Certainly, many agreed upon reforms were implemented, but often only partially. This was in many ways far worse than the reforms themselves. For instance, a state owned enterprise (SOE) might be privatized, but without an accompanying regulatory framework, resulting in continued poor quality yet higher prices. Or price hikes and wage freezes would not be accompanied by measures to improve productivity, making the reform just a sudden reduction in living standards. However, it is unfair to blame this on the IMF the way that many do since it really lacked significant leverage over these countries. While there are certainly reasons to criticize the IMF for how it’s handled developing world crises (i.e. the Asian Financial Crisis), this is not one of those instances. Even when Latin America did begin to embrace orthodox policies more seriously, it was driven by factors related more to the shifting nature of the international financial system than by the IMF, though the IMF was supportive of many of those policies

Evo, Rafa and the SIDH

An interesting piece from Ecuador about joint declarations from Evo Morales and Rafael Correa about attempts to reform the Inter-American Human Rights System. A couple of quick thoughts:

  1. Anytime leaders who count among the dozen who back Bashar Assad in Syria talk about the need to reform the SIDH (Sistema Interamericana de Derechos Humanos), I get suspicious. That said, they do make a very good point about the hypocrisy of Inter-America Commission on Human Rights being based out of Washington, DC when the United States hasn’t ratified the treaty.
  2. Until a Latin American leader explains how forcing Kelpers (people who live in the Falklands) to become part of Argentina against their will isn’t tantamount to colonizing the islands, I will remain firmly on the side of the Kelpers’ right to self-determination over Argentina’s territorial claims.
  3. In the piece, Correa and Morales are reported as mentioning three separate regional organizations through which they want to advance their reforms. I think this is symptomatic of a disease that runs throughout the region’s governments of creating lots of different organizations (or ministries or commissions) that all do roughly the same thing. I have difficulty imagining how spreading out the functions of human rights protection across the OAS, Unasur, ALBA and CECLAC (Comunidad de Estados Latinoamericanos y Caribeños) will be more effective than centralizing them into one or two of those organizations… unless the whole point is to dilute the power of human rights enforcement in the region.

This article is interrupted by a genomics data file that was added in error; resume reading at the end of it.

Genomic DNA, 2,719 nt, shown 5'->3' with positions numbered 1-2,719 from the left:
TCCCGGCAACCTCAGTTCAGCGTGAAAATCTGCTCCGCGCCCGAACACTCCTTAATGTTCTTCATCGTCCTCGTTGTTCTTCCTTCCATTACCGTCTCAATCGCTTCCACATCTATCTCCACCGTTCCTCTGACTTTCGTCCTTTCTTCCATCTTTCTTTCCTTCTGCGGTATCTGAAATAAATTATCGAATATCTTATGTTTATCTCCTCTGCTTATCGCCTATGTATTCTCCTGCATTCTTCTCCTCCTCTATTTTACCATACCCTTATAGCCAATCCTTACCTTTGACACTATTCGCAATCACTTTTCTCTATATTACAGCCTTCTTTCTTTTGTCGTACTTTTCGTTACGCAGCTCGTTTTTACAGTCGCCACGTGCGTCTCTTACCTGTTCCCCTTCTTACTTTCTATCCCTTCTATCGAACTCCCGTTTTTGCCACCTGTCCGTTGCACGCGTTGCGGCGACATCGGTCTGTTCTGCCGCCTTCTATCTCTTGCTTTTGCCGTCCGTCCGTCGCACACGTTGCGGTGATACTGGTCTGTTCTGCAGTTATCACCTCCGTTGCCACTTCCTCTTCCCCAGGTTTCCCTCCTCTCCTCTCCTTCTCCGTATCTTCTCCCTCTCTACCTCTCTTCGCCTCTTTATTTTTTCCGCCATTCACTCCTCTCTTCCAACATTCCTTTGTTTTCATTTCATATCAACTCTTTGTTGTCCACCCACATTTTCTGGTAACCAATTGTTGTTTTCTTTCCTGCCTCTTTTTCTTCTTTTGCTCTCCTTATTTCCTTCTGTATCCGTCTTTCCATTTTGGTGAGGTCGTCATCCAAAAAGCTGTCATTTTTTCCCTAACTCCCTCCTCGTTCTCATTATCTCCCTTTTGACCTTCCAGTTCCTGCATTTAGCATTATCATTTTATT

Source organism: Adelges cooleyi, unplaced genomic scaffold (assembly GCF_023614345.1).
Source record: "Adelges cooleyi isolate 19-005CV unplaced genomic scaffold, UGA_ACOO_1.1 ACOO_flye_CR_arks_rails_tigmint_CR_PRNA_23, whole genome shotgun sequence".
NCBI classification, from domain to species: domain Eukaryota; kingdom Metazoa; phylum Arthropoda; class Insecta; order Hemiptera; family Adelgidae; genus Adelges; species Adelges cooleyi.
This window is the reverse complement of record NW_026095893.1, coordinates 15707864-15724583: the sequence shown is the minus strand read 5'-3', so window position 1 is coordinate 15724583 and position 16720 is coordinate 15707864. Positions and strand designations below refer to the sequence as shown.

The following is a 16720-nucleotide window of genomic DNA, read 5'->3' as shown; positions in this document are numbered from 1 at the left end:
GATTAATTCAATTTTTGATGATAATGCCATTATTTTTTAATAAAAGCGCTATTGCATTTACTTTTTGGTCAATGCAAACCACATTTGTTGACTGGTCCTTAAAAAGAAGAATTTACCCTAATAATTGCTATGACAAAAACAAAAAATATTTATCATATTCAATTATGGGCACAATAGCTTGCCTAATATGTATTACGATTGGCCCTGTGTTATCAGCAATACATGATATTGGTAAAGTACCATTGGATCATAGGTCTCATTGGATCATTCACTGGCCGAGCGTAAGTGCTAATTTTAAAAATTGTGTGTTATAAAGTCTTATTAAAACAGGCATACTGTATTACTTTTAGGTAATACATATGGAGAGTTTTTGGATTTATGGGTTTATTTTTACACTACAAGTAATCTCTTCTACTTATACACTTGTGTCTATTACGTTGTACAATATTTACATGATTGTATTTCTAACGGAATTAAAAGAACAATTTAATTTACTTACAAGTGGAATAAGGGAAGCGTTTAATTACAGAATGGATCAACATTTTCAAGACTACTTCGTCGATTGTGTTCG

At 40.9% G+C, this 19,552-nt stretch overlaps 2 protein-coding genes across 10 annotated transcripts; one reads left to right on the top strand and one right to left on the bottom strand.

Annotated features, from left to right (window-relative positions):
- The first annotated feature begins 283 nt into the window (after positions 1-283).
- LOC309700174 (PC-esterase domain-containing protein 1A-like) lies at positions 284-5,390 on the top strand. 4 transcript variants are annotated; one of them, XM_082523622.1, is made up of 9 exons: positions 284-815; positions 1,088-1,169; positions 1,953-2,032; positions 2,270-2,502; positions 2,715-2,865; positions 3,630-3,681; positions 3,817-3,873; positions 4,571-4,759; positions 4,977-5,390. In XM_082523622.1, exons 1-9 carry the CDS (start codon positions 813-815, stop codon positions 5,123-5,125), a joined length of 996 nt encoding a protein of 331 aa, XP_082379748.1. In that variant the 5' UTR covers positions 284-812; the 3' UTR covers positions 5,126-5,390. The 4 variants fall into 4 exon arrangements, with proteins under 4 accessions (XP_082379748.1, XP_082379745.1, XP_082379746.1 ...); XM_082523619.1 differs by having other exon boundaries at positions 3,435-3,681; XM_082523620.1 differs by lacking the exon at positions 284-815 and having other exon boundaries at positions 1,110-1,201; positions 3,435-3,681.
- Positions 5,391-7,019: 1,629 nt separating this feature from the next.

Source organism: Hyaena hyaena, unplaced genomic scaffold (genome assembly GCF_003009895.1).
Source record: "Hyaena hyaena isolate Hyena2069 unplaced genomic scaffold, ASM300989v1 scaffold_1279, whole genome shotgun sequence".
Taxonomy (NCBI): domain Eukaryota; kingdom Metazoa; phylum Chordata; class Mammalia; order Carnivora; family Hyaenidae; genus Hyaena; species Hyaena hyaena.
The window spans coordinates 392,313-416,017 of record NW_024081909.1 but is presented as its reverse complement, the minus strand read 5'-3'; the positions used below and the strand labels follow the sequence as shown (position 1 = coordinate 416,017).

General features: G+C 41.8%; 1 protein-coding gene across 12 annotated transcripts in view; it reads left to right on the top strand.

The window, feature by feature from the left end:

Merco-sucks, continued

Today I attended an event put on by the Americas Program at CSIS that was very provocatively called “Paraguay- Leaving Mercosur?” where the Paraguayan ambassador the United States Fernando Pfannl Caballero spoke. The short answer, is that, no Paraguay is not going to abandon Mercosur. However, the underlying subtext of his comments is that while Paraguay isn’t eager to leave, it also isn’t all that committed to the project and is deeply frustrated with its co-member states.

Paraguayan ambiguity regarding its membership is threefold. Legally, Paraguay feels—justifiably—that it never should have been suspended in the first place. Ambassador Pfannl complained that, notwithstanding the fact that Fernando Lugo’s impeachment was carried out within the constitutional framework and therefore not a constitutional breach, Paraguay was not given a chance to defend itself in the process whereby it was suspended from Mercosur. Moreover, while Paraguay was suspended for violating the democratic clause, a far more egregiously undemocratic regime in Venezuela was allowed in as a result of removing Paraguay and thereby negating its two-year refusal to ratify Venezuela’s entrance. The Paraguayan government feels that the whole process was illegal under international law, and feels that, as a small country in a club of big countries, it needs assurance that there are legal processes that will protect it in the future before it rejoins.

Economically, Paraguay perceives Mercosur as not providing enough economic benefit to justify the restrictions it puts on its ability to conduct bilateral and multilateral economic policy outside of the organization. Since Mercosur’s bylaws technically restrict member states from negotiating trade agreements outside of Mercosur, Paraguay is hamstrung in its ability to expand its trading options. In theory, this shouldn’t matter, as Mercosur would be actively perusing these types of agreements as a unit. However, in practice, Brazil and Argentina have been intransigent in these processes, particularly as protectionist impulses have gained prominence within each government. In this light, Paraguay sees its suspension as a way to explore other avenues economically and perhaps gain leverage to carve out exceptions for itself upon returning, in a similar way to Uruguay being allowed to negotiate a free trade agreement with Mexico. So far, this has manifested in trade talks with Mexico and observer status in the Pacific Alliance.